Despite the many times I've read of the drawbacks of using biscuits, I'm really quite pleased; and though the Ryobi JM82 is a bit bulky bulky, I found it more ergonomic to use than other brands.

              CWS
              The ergonomics of the biscuit joiner is exactly why I bought mine. It really is super easy to use compared to a barrel handle model...
              My personal workshop blog is http://daves-workshop.blogspot.com. My camping / hunting / outdoor blog is http://wildersport-outdoors.blogspot.com/ |My DIY / Woodworking Youtube Channel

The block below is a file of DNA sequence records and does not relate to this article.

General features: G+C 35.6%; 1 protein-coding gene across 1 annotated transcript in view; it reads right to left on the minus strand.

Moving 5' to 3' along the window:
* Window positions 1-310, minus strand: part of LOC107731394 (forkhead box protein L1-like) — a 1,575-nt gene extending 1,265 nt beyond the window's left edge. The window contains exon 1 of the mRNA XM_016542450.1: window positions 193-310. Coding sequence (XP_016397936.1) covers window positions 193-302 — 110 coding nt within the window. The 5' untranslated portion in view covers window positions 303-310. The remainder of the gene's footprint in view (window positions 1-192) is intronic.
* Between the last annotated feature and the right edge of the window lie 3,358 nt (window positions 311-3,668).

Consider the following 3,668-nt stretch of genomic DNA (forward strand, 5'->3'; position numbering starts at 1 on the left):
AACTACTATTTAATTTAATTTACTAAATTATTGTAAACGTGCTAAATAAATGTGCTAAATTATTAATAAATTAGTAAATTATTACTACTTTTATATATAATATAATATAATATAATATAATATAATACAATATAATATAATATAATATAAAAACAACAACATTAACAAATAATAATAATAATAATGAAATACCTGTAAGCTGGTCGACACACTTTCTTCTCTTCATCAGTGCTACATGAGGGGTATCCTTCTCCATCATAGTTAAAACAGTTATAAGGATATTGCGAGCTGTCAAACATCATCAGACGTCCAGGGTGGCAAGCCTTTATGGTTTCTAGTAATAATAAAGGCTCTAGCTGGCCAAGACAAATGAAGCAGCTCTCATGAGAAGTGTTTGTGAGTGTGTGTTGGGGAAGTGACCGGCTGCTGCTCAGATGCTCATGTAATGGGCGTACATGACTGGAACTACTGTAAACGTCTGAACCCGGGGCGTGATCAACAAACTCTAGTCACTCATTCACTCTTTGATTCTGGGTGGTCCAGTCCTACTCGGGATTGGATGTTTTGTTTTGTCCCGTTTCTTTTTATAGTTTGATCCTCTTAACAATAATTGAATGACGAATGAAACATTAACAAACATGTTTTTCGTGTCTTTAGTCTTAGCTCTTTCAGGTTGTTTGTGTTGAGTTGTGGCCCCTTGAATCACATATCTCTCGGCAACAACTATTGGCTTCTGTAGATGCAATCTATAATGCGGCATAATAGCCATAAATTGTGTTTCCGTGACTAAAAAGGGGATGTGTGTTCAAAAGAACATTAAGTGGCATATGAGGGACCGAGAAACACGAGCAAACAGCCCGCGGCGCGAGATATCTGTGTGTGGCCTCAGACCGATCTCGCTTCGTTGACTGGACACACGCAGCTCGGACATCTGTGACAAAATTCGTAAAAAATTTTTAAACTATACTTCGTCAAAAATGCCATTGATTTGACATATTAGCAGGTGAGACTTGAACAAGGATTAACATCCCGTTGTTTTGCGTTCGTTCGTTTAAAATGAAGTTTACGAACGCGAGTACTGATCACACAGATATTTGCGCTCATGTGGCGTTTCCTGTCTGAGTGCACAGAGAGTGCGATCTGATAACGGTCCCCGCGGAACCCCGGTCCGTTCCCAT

Comment


              • #8
                Originally posted by dbhost View Post

                The ergonomics of the biscuit joiner is exactly why I bought mine. It really is super easy to use compared to a barrel handle model...
                I was wondering if it was me or what! I bought a Porter Cable 556 model Biscuit Joiner about 20 - 25 years ago in which the handle is somewhat similar to the JM 82. I also like it much better than the barrel handled versions. I am sure that barrel handled biscuit versions of different models are probably better and more expensive tools, but I prefer tools with handle grips, including jig saws and even grinders, which is rare for grinders.
                Hank Lee

                Experience is what you get when you don't get what you wanted!

                Comment